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Author`s name Lisa Karpova

Cuba and the updating of socialism

Cuba prepares for structural changes. But it would be in the debate about capitalism?

by Eduardo Sales de Lima and
Renato Godoy de Toledo
the newsroom / Brazil Fact

43312.jpegCuba, the principal socialist experiment in the history of the Western world, is in a process of imminent transformation. The Cubans must survive in the coming years, with the biggest changes in the country since the triumph of the revolution led by Fidel Castro in 1959. To reverse the stagnation of the economy of the island, the leaders of the Cuban Communist Party (CCP), the only one in the country, call for its sixth congress in April 2011 to discuss economic and political changes in the country with the pretext of "updating the Cuban model."

President Raul Castro, who took the place of his brother, Fidel, since 2008, is named as one of the most enthusiastic supporters of the changes and the discussions with the population, including the presence of dissent, which is considered a breakthrough for the Cuban model, frequently criticized for decisions from top to bottom.

Contrary to expectations, Barack Obama's administration in the White House has not eased the blockade on the Cuban economy, and this boycott keeps being the major cause of stunting the country.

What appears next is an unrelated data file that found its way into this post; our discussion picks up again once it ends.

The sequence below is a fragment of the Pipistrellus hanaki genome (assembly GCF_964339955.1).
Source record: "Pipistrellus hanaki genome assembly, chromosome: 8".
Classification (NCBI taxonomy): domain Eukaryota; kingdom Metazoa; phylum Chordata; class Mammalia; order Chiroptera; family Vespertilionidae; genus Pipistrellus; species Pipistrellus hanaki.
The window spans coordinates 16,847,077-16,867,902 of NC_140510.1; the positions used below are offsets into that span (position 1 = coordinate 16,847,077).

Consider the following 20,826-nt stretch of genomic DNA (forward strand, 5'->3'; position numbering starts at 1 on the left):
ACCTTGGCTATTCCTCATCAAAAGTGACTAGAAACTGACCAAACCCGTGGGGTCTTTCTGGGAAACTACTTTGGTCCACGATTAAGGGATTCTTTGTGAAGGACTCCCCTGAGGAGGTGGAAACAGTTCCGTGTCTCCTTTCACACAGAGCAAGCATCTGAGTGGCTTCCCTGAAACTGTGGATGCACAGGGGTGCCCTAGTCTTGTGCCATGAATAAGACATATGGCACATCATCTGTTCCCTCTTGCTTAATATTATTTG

In addition to the embargo, Cuba is feeling the effects of the global economic crisis, the reduction of exports by 15% and the consequences of 16 hurricanes that devastated the island between 1998 and 2008. It is estimated that natural phenomena have caused a loss of 20.5 billion dollars.

With this scenario, the Cuban government shows signs of fatigue and can no longer be the sole inducer of the economy. Opening up sectors of the economy to private initiative is perhaps one of the major changes planned for the coming year. It, alone, raises a number of issues in the worldwide left.

Is Cuba moving slowly toward capitalism? Would it be mirrored on the Chinese model? Or it is an emancipatory change, with less state paternalism and a more prominent role for the population?

Associativity

For Frei Betto, a leading expert on Cuba in Brazil, the concessions are the establishment of stand alone private jobs and should not be construed as privatisation, but "destatisation."

The Cuban government, in assessing who is facing serious economic crisis, notes that the state was overly paternalistic. People relied on the state as provider for the smallest details. What the government wants now is to encourage personal initiative and association. It is not really an opening to "private enterprise" as we conceive it in capitalist countries. The measures are aimed at people to generate their own income, from individual initiatives, but more importantly, through associations and cooperatives. It is entrepreneurship. "That's the line they want to embrace," said Frei Betto.